It's a bit of a taboo subject in our culture: attraction, or lack thereof. We're taught that you're either attracted to a romantic partner or not, and there are no gradations in between. We also place great value on physical attraction and use it as a barometer for whether or not we should continue to pursue a relationship. Even if the attraction was there initially but ultimately fades, we culturally support someone leaving a relationship for that reason. "I just wasn't attracted to her anymore," and the audience nods.
I can even hear the potential backlash to the title of this article: If you have to work to feel more attraction, obviously you're in the wrong relationship!
I champion a vastly different mindset: not only can we grow attraction, but if a solid and loving relationship is going to withstand the test of time, we must learn to see beyond the superficial criteria of attraction by which we're culturally conditioned to view others (and ourselves).
Let's say you meet someone and the primary determinant for whether or not you feel attracted to that person is physical appearance. What happens when, 10 or 30 years down the road, their physical appearance is altered by time and life (as it inevitably will be): skin wrinkles, hair thins and grays, body parts pooch and muscles sag? If you haven't cultivated real attraction for your partner, you'll panic and your relationship will probably suffer immensely and, possibly, irreparably.
So if real attraction isn't just about physical appearance, what is it?
Real attraction is when you see your partner's essence—who he or she is in her heart—instead of only focusing on externals. It's heart-work at the deepest level. It's seeing beyond the bald spot or the big nose or the income or degrees, and swimming in the delicious, sparkling river of your partner's goodness, her kindness, his complete devotion to loving you and supporting you.
And there's good news for those who struggle to feel more attracted to their loving, devoted, well-matched significant other. For those who don't want to walk away from their best friend and fantastic life partner just because they don't swoon every time she or he walks in the room: Real attraction, like real love, is a skill that can be grown. In fact, there are actual Love Laws and Loving Actions that, when understood and practiced, lead to increased love and attraction for your partner.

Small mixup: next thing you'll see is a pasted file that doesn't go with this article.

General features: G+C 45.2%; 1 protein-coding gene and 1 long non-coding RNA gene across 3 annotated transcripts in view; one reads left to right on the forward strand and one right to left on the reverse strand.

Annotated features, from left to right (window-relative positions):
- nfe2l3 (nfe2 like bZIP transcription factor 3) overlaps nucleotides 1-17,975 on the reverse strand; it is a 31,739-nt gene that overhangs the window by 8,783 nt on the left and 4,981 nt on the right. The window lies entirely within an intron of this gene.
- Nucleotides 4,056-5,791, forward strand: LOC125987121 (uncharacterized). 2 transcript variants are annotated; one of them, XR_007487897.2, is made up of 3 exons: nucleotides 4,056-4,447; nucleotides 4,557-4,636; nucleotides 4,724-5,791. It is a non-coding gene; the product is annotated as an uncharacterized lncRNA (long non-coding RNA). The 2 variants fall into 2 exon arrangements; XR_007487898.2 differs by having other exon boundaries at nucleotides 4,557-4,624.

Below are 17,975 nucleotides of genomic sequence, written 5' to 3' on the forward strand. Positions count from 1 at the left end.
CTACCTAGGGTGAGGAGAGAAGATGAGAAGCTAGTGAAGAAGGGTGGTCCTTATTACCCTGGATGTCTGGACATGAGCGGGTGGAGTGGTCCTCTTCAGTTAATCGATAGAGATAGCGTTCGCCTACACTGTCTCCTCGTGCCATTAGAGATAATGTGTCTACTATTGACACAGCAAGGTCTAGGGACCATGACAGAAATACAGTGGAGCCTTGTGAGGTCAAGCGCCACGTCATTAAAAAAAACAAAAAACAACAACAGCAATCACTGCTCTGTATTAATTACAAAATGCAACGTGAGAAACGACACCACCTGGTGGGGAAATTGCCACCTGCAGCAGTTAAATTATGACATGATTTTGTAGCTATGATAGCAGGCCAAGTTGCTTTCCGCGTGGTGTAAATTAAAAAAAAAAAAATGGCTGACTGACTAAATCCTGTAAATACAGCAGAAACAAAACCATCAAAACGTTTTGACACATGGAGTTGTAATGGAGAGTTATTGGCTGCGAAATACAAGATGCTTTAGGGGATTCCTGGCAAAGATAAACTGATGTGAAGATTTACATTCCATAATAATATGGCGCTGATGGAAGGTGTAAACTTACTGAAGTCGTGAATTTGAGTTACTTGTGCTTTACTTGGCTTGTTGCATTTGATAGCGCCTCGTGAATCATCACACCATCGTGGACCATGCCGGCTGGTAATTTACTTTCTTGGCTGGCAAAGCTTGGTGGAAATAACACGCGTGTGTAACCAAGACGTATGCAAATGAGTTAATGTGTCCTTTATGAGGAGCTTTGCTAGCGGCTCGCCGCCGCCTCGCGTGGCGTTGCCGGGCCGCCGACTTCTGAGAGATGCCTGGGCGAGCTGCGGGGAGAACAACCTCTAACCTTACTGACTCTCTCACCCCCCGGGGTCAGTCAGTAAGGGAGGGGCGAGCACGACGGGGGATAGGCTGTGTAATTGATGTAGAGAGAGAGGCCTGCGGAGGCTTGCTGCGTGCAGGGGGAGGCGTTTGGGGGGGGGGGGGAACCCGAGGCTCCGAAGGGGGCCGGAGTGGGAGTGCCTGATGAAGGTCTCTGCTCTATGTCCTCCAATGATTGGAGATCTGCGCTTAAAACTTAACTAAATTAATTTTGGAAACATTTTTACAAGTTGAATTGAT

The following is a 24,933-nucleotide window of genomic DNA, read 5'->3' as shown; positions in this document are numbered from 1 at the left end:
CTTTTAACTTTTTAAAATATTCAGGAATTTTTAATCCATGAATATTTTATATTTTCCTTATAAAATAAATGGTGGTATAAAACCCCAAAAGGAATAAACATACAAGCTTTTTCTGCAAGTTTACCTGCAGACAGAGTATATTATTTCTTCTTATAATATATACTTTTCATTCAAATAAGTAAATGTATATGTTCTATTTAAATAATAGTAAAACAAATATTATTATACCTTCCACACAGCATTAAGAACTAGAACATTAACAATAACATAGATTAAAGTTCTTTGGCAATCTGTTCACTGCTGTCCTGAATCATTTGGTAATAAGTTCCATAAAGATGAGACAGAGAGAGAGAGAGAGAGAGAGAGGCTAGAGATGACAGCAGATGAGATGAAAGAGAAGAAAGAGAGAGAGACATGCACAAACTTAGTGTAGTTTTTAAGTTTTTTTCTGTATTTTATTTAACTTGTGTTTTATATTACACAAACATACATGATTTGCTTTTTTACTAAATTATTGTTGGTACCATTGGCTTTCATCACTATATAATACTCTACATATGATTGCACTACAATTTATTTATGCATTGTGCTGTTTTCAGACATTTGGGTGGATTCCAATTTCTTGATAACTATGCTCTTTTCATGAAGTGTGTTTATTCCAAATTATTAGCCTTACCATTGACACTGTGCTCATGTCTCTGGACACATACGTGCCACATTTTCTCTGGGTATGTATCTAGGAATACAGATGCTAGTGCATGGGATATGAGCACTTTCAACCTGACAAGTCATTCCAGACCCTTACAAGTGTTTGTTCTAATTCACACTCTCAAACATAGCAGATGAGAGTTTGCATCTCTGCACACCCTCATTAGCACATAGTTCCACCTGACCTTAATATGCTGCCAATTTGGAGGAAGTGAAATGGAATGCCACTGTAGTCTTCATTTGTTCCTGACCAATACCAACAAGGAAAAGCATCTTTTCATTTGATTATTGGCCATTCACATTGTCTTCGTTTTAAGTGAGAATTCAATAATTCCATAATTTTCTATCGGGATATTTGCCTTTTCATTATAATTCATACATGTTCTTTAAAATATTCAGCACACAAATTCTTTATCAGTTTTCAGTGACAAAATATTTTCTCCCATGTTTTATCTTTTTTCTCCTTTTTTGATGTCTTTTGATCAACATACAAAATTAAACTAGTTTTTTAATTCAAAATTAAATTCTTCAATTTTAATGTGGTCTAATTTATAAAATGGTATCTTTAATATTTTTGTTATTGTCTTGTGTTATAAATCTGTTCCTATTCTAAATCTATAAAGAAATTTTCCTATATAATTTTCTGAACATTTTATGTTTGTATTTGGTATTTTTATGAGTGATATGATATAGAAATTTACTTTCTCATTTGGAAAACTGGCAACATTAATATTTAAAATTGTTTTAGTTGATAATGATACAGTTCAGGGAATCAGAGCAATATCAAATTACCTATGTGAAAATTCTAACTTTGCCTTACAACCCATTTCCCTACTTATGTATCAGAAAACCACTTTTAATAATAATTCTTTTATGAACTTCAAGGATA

Here are a few of the love laws and loving actions:
1. Redefine attraction.
When you to learn to see essence instead of only externals and understand that attraction is much more than surface features, you see that real attraction is a magnetic force that draws you to your partner's intrinsic, inviolable qualities. You can then cultivate this real magnetism through loving actions like connecting to gratitude and expressing appreciation.
2. Notice and name your fear walls.
We all fear intimacy to different degrees. We fear losing ourselves, losing other, or losing control. When someone comes too close, even if it's someone we deeply love, it's natural for fear walls to erect around our hearts to protect us from the risk of suffering these losses. When you bring compassion and attention to these fear walls, they start to soften, and you can then make a choice to either indulge the fear wall, thereby fueling its fire, or choose to act lovingly by moving toward your partner.
When we move toward our deeper value—to share a loving connection with our partner—as opposed to giving in to the feeling of the moment, we soften the fear walls and are able to create the relationship we truly desire. Identifying the fear wall and the sometimes subtle ways it can manifest—like lack of attraction or irritation—is an essential first step.
3. Love yourself.
We often hear that it's not possible to truly love another until you learn to love yourself. I believe that there is truth to this statement, but I also believe that in actively loving another (using the Love Laws and Loving Actions I've enumerated above) you also fill your well of self-love. Still, it's essential to dismantle the unloving beliefs you hold about yourself that limit your ability to take loving action on your own behalf. As you love yourself and see yourself as you really are—basing your self-worth on your own intrinsic, inviolable qualities that have nothing to do with externals—your love for your partner naturally grows.
This work isn't always easy as it flies in the face of everything we've been conditioned to believe in our highly image-based culture. It requires you not only to re-learn the way you see and judge others but also how you've allowed feelings to determine your actions and perhaps most importantly, the way you see and judge yourself.
When you learn the nuts and bolts behind the science of love, your relationship—and your entire life—will change in ways you can only imagine.
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